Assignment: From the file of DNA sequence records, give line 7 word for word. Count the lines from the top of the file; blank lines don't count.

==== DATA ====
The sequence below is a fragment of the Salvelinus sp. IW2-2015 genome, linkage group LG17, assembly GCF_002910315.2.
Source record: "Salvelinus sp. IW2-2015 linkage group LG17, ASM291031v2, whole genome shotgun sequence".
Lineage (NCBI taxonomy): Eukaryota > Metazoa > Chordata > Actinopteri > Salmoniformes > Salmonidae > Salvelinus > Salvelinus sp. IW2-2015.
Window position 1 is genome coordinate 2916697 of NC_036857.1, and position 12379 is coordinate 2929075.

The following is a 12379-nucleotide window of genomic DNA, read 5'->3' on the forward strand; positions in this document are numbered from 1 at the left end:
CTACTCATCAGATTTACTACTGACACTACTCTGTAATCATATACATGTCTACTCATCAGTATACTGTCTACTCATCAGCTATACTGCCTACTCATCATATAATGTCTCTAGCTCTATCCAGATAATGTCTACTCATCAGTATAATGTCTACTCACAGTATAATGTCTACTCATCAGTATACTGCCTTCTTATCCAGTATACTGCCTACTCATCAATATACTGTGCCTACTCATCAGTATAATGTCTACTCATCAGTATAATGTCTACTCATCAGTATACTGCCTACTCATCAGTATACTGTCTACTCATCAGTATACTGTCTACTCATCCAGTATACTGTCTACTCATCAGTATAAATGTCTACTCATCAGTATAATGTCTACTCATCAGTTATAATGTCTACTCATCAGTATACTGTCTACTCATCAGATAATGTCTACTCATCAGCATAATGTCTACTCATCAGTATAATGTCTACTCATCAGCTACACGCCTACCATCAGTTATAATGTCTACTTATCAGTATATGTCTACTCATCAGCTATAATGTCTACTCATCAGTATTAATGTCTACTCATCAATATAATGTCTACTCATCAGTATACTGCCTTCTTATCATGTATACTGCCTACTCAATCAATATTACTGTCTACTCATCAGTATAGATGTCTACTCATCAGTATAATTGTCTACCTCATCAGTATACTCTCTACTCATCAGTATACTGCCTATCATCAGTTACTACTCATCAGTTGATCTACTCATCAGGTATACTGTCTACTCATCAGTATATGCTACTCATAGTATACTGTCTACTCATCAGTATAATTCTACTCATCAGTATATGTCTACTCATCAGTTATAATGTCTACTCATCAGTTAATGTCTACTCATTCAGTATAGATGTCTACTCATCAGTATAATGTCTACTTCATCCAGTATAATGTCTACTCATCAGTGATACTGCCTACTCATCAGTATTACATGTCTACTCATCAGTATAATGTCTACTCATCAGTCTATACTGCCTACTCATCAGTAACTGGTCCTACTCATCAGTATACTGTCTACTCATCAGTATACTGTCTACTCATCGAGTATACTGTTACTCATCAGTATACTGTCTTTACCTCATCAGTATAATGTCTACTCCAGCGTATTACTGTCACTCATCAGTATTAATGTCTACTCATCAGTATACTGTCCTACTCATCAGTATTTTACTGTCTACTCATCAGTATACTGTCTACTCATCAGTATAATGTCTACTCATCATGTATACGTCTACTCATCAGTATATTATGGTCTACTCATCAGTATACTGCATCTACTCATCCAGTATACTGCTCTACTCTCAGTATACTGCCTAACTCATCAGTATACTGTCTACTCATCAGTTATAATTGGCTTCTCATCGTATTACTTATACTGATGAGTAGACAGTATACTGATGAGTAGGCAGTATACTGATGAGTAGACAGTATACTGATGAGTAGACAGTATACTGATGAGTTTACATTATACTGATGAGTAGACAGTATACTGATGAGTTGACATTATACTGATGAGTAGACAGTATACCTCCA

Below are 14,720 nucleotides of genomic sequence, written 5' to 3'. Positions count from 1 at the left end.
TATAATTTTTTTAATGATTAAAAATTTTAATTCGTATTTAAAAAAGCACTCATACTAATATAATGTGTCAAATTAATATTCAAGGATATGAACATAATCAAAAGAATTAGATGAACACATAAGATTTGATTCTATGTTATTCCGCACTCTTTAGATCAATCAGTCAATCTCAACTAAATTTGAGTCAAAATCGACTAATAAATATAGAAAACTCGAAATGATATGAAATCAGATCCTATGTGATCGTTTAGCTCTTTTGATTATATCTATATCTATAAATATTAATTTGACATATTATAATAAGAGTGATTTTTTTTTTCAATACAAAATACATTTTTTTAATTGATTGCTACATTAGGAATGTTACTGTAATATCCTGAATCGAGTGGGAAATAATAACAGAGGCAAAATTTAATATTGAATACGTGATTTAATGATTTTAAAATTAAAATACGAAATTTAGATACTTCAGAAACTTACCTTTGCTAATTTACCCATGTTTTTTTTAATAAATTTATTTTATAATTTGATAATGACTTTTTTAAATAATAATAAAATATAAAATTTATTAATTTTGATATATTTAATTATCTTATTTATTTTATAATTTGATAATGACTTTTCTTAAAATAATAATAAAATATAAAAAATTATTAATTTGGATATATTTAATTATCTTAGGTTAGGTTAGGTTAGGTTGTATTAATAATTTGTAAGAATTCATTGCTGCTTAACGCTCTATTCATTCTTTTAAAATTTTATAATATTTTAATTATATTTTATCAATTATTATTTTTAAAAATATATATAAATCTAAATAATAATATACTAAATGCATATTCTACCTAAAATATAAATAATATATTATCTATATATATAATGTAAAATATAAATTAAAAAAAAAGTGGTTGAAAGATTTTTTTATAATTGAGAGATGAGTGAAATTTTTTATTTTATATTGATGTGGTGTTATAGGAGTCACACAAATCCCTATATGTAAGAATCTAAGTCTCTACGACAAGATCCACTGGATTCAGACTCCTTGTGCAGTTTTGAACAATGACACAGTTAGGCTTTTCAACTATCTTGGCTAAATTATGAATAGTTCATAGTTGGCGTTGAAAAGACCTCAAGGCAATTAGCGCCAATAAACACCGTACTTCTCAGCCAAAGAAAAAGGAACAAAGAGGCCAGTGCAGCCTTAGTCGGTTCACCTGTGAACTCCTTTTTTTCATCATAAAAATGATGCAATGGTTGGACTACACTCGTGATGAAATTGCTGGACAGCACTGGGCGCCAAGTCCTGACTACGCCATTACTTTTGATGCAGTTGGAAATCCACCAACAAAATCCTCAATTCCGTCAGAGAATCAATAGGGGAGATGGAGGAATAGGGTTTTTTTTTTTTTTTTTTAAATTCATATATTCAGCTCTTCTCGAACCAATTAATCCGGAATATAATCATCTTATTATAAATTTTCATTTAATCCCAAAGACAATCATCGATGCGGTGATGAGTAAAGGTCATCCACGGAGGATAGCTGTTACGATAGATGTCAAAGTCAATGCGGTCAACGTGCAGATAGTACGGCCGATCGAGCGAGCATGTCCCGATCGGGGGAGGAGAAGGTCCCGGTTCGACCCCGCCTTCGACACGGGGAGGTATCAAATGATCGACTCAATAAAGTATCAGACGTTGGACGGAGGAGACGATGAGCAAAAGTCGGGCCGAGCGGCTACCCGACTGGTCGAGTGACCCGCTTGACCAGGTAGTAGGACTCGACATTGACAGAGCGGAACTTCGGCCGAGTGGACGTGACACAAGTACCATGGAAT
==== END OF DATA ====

Below are 14,720 nucleotides of genomic sequence, written 5' to 3'. Positions count from 1 at the left end.